Archives for posts with tag: trust

A couple things have bonked me on the head this past week…spiritual things, that is.  Does that ever happen to you?  You know, when the same thing/issue pops up in several different places or is mentioned by a couple people out of the blue?

This week, it’s been the idea of trusting God.

Several of my friends are facing rather tall mountains right now.  A couple of friends have mentioned being down in a valley.  All of them need to trust God, and they know it.

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BUT it is sooooo hard. Even when we KNOW God will never fail to honor His Word and promises to His children.

Lots of praise and worship songs are written around this concept, too.  Think about some of your favorite songs.  What do they talk about?  One of my favorites has the words, “I will praise You in this storm.”   And another, “Bring on the rain.”  No sunshine and roses in those words, huh?  Yet, those songs bring me comfort.

Whether we read scripture or listen to music, just hearing words of comfort and trusting God brings peace.

Why is it so hard to trust God?

Truth is, I don’t know.  And I wish I had the answer.  I wish there was a pill we could take that made us immediately TRUST GOD!

Once I read a quote which said basically, “If you could hear Christ praying for you in the next room, would you believe that He loves you and has plans for you?  Distance makes no difference. He IS praying for.”

Jesus Christ IS praying for ME in front of His FATHER GOD!

That has stuck with me for years and years. I find this week that I need to remind myself of it once again.   Distance makes no difference.

Sometimes I ask God for a special “sign” that He is doing something…that He is at work on a problem I’ve prayed about. Rarely, I get a sign.  Mostly, He reminds me of what has NOT happened.  And that is about the best thing He can do for me.

What if you think of your “answers to prayer” in that way?  Does it help?

What has NOT happened that could have…maybe could have made things worse?  Easiest answer is if you are healthy, walking, talking, and able to think, then you are way ahead of hundreds of thousands of people in this world.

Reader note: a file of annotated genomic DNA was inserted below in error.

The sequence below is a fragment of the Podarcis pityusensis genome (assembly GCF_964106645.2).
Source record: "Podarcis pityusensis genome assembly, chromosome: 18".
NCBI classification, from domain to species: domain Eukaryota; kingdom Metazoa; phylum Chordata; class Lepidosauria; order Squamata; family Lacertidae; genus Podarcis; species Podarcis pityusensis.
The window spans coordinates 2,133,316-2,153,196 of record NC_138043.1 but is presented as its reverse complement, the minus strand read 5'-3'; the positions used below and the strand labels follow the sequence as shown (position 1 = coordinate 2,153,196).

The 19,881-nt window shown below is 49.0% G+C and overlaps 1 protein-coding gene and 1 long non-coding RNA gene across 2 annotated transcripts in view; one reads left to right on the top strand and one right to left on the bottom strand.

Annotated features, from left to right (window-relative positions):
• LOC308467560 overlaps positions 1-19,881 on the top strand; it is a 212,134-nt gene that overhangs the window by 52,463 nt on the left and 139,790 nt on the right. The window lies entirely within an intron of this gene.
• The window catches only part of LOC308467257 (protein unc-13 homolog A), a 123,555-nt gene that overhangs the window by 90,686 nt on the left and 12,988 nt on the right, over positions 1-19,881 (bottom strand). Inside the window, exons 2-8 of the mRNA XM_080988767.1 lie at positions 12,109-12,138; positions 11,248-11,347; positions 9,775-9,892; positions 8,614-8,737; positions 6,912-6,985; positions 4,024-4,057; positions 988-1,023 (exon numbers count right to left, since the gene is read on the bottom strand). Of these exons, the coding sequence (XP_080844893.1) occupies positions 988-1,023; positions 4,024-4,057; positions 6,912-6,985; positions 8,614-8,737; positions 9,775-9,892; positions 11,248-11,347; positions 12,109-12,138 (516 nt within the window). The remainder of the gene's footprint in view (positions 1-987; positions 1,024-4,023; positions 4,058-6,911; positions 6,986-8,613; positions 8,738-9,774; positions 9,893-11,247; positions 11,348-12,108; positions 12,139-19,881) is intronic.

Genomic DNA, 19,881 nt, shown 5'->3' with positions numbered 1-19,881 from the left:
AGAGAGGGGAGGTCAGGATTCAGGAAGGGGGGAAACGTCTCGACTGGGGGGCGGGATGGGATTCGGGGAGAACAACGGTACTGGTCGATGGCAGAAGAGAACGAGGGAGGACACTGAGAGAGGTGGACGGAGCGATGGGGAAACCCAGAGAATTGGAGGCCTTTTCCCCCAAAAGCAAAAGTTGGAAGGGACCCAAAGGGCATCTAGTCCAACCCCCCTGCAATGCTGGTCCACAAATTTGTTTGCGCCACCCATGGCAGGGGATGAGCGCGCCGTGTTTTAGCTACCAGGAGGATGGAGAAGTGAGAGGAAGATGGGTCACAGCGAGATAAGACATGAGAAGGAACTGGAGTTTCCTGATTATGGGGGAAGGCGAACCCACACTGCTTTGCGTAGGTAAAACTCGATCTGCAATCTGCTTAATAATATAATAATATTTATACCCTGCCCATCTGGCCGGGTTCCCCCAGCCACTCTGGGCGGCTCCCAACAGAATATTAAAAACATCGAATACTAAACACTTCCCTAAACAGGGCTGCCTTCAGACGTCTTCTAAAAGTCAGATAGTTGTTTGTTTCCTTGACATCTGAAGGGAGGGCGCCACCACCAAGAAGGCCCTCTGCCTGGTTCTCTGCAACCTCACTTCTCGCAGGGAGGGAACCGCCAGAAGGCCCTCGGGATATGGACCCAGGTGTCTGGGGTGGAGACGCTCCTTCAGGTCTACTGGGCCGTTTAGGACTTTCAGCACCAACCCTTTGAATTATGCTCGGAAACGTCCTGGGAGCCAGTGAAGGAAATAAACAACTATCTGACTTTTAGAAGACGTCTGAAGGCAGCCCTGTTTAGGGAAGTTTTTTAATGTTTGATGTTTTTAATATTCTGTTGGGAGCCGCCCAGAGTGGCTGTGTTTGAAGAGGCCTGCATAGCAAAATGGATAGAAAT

God also tells me He HAS given me a “sign”….it’s in His WORD.  When I go to the Bible, His answers stare me right in the face.  No extra signs needed.

He’s already TOLD me His plans for me are for good and not evil; He is perfecting me until the Day of Christ; I can hide in the comfort of His Wings; I can go to the Rock of my Salvation; He has provided access directly to the Throne of God where I can go without fear; He will give me wisdom if I just ask it. He HAS written the last page of the book.

And Christ IS praying for me.

Distance Makes No Difference!

by Cindy Best

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Winnie the Pooh tells Piglet that “love” is something you feel.  It’s not a noun, it’s a verb, says a popular song.  Love is something you “do” says another line.  Why is it we get so many descriptions–often contradictory–of what love is?

We can only experience love in the here-and-now moment.  If love happened yesterday, or an hour ago, it was something we “felt” (past tense).   If we expect love tomorrow, it is something that we “will be feeling” (let’s not even go into future present tense, etc.)!  So it seems that love can actually only be felt *in the moment* in which we are taking a breath.

Bonnie Thurston says:

“Many of us, at least internally, do not live in the here-and-now. We are consumed with what was or with what might be. A great deal of the spiritual anguish we experience is because we are not content to be, to live in the present. We are of the present, but not in it. It is by attentiveness in the present moment that we encounter God.”

I think that is why we so often feel a disconnect with what we know the Word of God teaches and what our own experience has been.  And the world we live in just feeds into that.  We are all about the “next thing on the list” of the day, or the week, or even the month.  Our Stephen Covey “planners” overflow with times, dates, lists, etc.  The calendar on our wall or refrigerator door is filled with the upcoming events for us, our kids, the family, work, etc.  Our minds threaten to carry us away with thoughts of what we forgot or fear of what we will forget.

Good grief, life is overwhelming!

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I think Jesus had it right when we advised not to worry about tomorrow, today has enough troubles of its own.  And since I am not God, I cannot do anything about those troubles.  I need to “let go and let God” work on them.  I need to let Him carry me because He is the one who really does know what is ahead.  I need only to TRUST HIM.